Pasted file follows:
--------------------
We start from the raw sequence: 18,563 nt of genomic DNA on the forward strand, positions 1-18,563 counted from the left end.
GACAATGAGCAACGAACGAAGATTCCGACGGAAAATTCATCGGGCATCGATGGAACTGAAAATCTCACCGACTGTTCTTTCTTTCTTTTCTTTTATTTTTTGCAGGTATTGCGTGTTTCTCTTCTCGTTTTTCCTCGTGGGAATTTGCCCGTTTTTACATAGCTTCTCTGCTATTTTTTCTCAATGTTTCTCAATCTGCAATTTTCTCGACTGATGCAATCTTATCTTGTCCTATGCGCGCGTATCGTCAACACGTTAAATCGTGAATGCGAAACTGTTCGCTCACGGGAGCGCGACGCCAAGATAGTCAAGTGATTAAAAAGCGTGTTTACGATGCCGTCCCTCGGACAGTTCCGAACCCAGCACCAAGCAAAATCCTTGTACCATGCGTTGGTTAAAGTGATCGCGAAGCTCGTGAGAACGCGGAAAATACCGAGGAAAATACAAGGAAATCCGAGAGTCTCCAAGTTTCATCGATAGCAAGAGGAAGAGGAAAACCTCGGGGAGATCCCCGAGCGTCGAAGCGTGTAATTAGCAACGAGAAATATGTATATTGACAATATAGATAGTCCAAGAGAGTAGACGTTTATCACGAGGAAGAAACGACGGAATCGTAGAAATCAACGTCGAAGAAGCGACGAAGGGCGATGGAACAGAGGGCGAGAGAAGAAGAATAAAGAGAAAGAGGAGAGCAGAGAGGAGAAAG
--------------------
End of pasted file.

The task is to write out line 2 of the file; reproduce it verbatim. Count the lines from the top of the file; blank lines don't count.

GACAATGAGCAACGAACGAAGATTCCGACGGAAAATTCATCGGGCATCGATGGAACTGAAAATCTCACCGACTGTTCTTTCTTTCTTTTCTTTTATTTTTTGCAGGTATTGCGTGTTTCTCTTCTCGTTTTTCCTCGTGGGAATTTGCCCGTTTTTACATAGCTTCTCTGCTATTTTTTCTCAATGTTTCTCAATCTGCAATTTTCTCGACTGATGCAATCTTATCTTGTCCTATGCGCGCGTATCGTCAACACGTTAAATCGTGAATGCGAAACTGTTCGCTCACGGGAGCGCGACGCCAAGATAGTCAAGTGATTAAAAAGCGTGTTTACGATGCCGTCCCTCGGACAGTTCCGAACCCAGCACCAAGCAAAATCCTTGTACCATGCGTTGGTTAAAGTGATCGCGAAGCTCGTGAGAACGCGGAAAATACCGAGGAAAATACAAGGAAATCCGAGAGTCTCCAAGTTTCATCGATAGCAAGAGGAAGAGGAAAACCTCGGGGAGATCCCCGAGCGTCGAAGCGTGTAATTAGCAACGAGAAATATGTATATTGACAATATAGATAGTCCAAGAGAGTAGACGTTTATCACGAGGAAGAAACGACGGAATCGTAGAAATCAACGTCGAAGAAGCGACGAAGGGCGATGGAACAGAGGGCGAGAGAAGAAGAATAAAGAGAAAGAGGAGAGCAGAGAGGAGAAAG